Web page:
EDUN currently contracts with locally owned and family-run manufacturing facilities in Lima, Peru, and Monastir, Tunisia, with adjunct facilities in India and Portugal. Several more manufacturing facilities in Lesotho, South Africa and Tanzania are slated to start production for EDUN later this year. EDUN employs people in these countries, many of whom had lost their jobs due to the further globalization of world trade that has most adversely affected Africa, while maintaining decent labor practices. Bono described it this way to MTVAsia.com, "At the very heart of it, we have the idea of the four respects: respect for what your clothes are made of, respect for who is making them, respect for where they are made and respect for the people who are going to put them on."

Ninety percent of EDUN’s cotton and denim clothing is currently made in Tunisia and Peru, and more than half of the cotton comes from unsubsidized sources in Africa and South America giving local farmers locked out of the world trade market by restrictive trade agreements made with the WTO and developed nations over the last 20 years a chance to make a decent living.

Workers are paid a livable minimum wage with basic health care provided and no child labor’s allowed in EDUN facilities.

The clothes range from perfectly tailored jeans and sexy, lacy camisoles to rugged men’s cotton shirts and T-shirts. The clothing retails from $55 to $325, with most in the $175 area. In addition to creating the EDUN line, some of the T-shirts sold during the current U2 tour are also made by EDUN.

While there’s no particular target group designated to market EDUN to, so far it’s being sold at some of the world’s more upscale stores, including Saks Fifth Avenue, Selfridges, Brown Thomas, Holt Renfrew and Barney’s New York. If the idea was to market EDUN in these stores to catch the eye of the fashion world in order to ultimately change the ways in which the fashion industry does business with developing nations, it must be working. The reaction from the fashion industry has been extremely positive with major articles in some of the world’s biggest and most influential fashion magazines, most notably in the March issue of Vogue.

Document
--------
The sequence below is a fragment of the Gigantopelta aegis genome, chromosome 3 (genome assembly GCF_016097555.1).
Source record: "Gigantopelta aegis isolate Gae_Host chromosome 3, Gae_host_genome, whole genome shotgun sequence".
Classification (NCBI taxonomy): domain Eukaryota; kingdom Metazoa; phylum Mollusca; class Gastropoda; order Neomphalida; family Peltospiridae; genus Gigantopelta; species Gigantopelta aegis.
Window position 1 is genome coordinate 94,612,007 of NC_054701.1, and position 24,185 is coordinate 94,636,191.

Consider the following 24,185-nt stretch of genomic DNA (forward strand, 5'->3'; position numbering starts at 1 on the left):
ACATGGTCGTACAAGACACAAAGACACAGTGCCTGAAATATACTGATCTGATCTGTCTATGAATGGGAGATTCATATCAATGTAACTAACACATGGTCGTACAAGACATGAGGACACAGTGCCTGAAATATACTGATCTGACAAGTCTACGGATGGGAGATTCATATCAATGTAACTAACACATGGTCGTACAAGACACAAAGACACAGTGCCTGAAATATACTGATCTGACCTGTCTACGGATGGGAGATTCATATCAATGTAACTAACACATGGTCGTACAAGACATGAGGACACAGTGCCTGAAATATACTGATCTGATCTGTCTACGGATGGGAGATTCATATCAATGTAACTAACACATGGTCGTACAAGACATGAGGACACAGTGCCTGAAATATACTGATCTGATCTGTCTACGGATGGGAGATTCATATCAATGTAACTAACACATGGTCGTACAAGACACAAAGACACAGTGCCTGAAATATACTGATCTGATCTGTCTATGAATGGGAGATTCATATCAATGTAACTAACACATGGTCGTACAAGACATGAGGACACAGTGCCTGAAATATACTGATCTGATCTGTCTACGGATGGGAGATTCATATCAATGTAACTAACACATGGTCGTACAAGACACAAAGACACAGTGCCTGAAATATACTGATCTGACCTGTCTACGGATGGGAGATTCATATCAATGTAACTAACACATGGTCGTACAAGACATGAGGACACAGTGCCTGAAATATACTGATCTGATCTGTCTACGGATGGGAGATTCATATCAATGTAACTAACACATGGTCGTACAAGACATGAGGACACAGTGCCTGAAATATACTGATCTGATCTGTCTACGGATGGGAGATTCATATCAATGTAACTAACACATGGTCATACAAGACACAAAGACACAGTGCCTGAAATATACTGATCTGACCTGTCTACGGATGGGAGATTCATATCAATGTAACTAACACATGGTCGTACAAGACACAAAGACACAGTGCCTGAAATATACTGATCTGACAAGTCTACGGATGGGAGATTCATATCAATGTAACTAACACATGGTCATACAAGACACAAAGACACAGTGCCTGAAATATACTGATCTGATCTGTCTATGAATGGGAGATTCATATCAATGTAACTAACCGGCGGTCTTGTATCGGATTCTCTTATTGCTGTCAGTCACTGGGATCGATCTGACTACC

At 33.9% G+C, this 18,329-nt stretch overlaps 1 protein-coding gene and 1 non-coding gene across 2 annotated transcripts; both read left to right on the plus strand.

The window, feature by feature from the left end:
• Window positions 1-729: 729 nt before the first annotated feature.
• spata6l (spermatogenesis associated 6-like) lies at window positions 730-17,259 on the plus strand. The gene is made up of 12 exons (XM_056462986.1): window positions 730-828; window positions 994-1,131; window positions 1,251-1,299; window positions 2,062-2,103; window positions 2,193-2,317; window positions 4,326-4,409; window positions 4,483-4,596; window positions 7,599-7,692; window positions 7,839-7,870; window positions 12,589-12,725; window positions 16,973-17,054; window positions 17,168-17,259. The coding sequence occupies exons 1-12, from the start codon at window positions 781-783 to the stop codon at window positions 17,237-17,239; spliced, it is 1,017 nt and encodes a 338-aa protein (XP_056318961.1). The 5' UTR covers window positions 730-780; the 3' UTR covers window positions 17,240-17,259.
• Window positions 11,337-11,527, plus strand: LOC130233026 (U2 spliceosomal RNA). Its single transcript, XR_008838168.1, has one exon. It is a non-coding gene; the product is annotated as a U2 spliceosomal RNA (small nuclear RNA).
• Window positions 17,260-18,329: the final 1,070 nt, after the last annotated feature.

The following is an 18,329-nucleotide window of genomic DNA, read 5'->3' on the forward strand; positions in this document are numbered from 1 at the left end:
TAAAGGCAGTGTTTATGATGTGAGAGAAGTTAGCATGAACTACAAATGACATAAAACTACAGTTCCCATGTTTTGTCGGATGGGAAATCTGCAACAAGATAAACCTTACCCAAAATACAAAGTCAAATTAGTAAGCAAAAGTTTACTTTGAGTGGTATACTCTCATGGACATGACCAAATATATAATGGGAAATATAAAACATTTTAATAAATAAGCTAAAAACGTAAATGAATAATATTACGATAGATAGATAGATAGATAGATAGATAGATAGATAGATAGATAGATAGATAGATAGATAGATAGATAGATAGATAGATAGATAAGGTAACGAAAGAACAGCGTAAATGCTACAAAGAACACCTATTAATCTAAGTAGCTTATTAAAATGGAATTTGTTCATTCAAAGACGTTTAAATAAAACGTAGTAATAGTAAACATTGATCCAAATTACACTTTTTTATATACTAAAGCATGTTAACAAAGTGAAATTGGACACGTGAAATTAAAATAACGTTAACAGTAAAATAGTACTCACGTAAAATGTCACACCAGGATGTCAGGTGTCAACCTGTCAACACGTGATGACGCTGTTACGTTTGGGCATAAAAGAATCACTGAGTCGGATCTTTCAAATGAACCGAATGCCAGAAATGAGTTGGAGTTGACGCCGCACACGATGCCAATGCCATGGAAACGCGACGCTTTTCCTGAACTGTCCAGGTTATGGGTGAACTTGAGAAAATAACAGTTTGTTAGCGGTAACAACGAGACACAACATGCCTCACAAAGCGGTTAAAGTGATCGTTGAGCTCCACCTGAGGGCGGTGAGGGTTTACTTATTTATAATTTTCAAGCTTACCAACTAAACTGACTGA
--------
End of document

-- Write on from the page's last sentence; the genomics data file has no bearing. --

EDUN has its own website where visitors can learn more about the genesis of the line, the four respects it represents and the vision of EDUN. Also included on the website is a short video about the EDUN launch in NYC featuring Hewson, Bono, Gregory and, most importantly, the people who make EDUN’s clothing.

EDUN is a superb idea whose time has come. I’ve already made several EDUN purchases to support this very important endeavor. The feeling of wearing something that you know was not made "with despair,” as Bono and wife Ali have said, will be more than worth the money you’ll spend for EDUN’s clothes.

For more information on EDUN, visit www.edun.ie.

Featured Cause: Prisoners of Conscience: Mabinti*

April 11, 2005

By Brenda Clemmons

In its album liner notes, U2 routinely lists the names of individuals whose unjust, politically motivated imprisonments have caught the attention of Amnesty International. In a series of articles, Interference.com will tell the stories of these Prisoners of Conscience and provide updates. In part three we take a look at the person listed in 2000′s "All That You Can’t Leave Behind," Mabinti.

Remember 16-year-old Mabinti (name changed to protect identity), abducted, mutilated and raped by rebel forces, Sierra Leone